Convoy Pushes for Statewide Network of Electric Vehicle Charging Ports
By Justin Braun
(April 2020) – Electric vehicle (EV) charging ports can be found just about everywhere you can drive in the Orlando region. If it seems like there are more than ever, it’s because there are. The sale of plug-in electric vehicles (EV) in the U.S. has grown at an average rate of 25% per year since 2013, a result of rising gas prices and an increased interest in people’s impact on the environment.
Orlando has responded by installing public charging stations across the region, earning the reputation as a national leader in electric transportation. For now, EVs represent less than 1% of all cars on the road. But experts predict EV ownership could grow to 5% or even 10% over the next decade.
The trajectory of EV growth makes a strong business case for a robust EV infrastructure to support the everyday driving habits of residents and visitors alike. Beyond allowing for an influx of EVs, public safety will also benefit from an infrastructure expansion. Without it, what happens to EVs forced to evacuate under the threat of an impending hurricane?
Evacuation-related traffic can be challenging even for traditional, combustion-engine motorists. Factoring in range anxiety for EV drivers, especially considering the lack of charging stations on Florida’s major highways and toll roads, it’s clear Florida is driving toward disaster unless more is done to prepare EV drivers for an emergency.
To highlight the need for a statewide EV charging station infrastructure, a convoy of 10 EVs carrying a delegation of 35 elected, business and community leaders traveled to Tallahassee for the opening days of the 2020 legislative session. Hosted by the Orlando Economic Partnership (the Partnership), the group traveled in EVs sponsored by Orlando Utilities Commission (OUC) to proactively advance the region’s legislative agenda to key lawmakers.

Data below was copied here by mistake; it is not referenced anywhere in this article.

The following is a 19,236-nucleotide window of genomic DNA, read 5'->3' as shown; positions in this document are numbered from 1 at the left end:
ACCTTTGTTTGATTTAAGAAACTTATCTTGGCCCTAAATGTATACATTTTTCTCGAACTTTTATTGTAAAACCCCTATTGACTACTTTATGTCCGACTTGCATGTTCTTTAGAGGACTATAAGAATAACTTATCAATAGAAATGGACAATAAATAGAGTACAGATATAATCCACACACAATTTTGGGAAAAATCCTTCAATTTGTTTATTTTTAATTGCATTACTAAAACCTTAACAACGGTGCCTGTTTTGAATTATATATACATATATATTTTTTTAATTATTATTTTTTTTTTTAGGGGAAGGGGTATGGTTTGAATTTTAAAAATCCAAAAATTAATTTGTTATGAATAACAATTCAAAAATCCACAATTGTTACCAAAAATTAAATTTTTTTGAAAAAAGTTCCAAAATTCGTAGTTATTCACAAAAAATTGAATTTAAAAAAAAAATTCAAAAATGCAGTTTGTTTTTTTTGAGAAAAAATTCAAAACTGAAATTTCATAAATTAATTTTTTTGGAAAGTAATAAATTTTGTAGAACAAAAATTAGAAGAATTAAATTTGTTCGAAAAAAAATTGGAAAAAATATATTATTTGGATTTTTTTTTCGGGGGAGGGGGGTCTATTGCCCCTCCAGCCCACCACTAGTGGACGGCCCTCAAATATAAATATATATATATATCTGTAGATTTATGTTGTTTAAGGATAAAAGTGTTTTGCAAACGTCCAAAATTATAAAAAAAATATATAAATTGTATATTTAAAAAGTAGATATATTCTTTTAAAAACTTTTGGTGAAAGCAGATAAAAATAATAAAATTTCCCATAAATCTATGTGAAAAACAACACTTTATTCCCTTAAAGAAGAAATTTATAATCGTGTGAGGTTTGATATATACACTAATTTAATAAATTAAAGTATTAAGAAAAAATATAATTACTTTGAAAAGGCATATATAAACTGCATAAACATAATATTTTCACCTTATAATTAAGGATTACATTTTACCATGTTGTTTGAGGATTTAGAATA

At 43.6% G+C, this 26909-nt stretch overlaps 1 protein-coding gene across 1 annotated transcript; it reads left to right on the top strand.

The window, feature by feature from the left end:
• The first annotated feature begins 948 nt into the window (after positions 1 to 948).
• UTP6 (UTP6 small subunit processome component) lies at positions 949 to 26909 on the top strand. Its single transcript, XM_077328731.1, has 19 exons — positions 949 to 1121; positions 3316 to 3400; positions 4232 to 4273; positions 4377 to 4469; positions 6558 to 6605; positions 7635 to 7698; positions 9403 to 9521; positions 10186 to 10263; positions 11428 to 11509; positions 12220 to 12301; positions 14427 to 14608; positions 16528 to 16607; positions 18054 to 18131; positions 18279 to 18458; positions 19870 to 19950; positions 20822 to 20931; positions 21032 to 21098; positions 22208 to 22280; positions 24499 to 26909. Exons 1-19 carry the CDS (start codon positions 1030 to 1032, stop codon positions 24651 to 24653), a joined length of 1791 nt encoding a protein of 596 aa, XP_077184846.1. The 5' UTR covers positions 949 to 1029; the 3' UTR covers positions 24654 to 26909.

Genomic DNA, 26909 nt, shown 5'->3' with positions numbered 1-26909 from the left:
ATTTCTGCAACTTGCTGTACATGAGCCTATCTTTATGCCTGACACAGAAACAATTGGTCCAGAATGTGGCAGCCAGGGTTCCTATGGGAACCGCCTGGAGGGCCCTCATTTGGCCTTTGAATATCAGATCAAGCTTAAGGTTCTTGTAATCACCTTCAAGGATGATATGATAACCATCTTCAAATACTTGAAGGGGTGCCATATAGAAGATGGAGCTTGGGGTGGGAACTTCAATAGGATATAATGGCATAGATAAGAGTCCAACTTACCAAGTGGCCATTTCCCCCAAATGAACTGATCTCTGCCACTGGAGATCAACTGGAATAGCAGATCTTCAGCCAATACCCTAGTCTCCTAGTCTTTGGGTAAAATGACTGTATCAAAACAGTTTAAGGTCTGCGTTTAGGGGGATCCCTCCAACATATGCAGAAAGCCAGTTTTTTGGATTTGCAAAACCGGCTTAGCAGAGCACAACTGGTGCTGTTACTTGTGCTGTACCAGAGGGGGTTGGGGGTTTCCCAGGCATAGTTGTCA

“We want to make legislators aware of and encourage them to support building a statewide EV charging infrastructure along major corridors and hurricane evacuation routes, intended to eliminate range anxiety,” Clint Bullock, general manager and CEO of OUC, said during a media event prior to the delegation’s departure.
Since 2010, OUC has helped install more than 150 EV charging stations across the region as part of Project Get Ready, a collaboration between the industry and government to promote the EV movement.
“We need to be strategically placing fast-charging stations in key corridors so people can evacuate quickly. We have to do that at scale and think about how that will ultimately play out,” said Jeff Brandes, a Republican state senator who represents the Pinellas County area, in an interview with Automotive News conducted during Orlando’s Autonomous Vehicle Symposium.
This session the Legislature is working to pass a bill that will develop a plan to build statewide infrastructure for electric vehicle charging stations. PCS/SB 7018 would require the Public Service Commission, in coordination with the Florida Department of Transportation and the Florida Department of Agriculture and Consumer Services, to develop and recommend a plan for the development of EV charging station infrastructure along the state highway system.
“As one of the fastest-growing regions in the U.S., adding 1,500 new residents each week, meeting the needs of Orlando’s growing community is critical to the success of our economy,” said Mark Shamley, a board member and the public policy council chair for the Partnership. “Ensuring the business community’s voice is heard by legislators helps guarantee Central Florida has the resources it needs to succeed well into the future.”
But the need for EV infrastructure is only one of many important issues impacting the Orlando region.
“Our legislative agenda is critical to the continued success of the Orlando region’s economy,” said Tim Giuliani, president and CEO of the Partnership. “Our legislative focus is to advocate for tools that will help keep our momentum in economic development while also championing initiatives that effectively increase access, mobility and broad-based prosperity for all who participate in the regional economy.”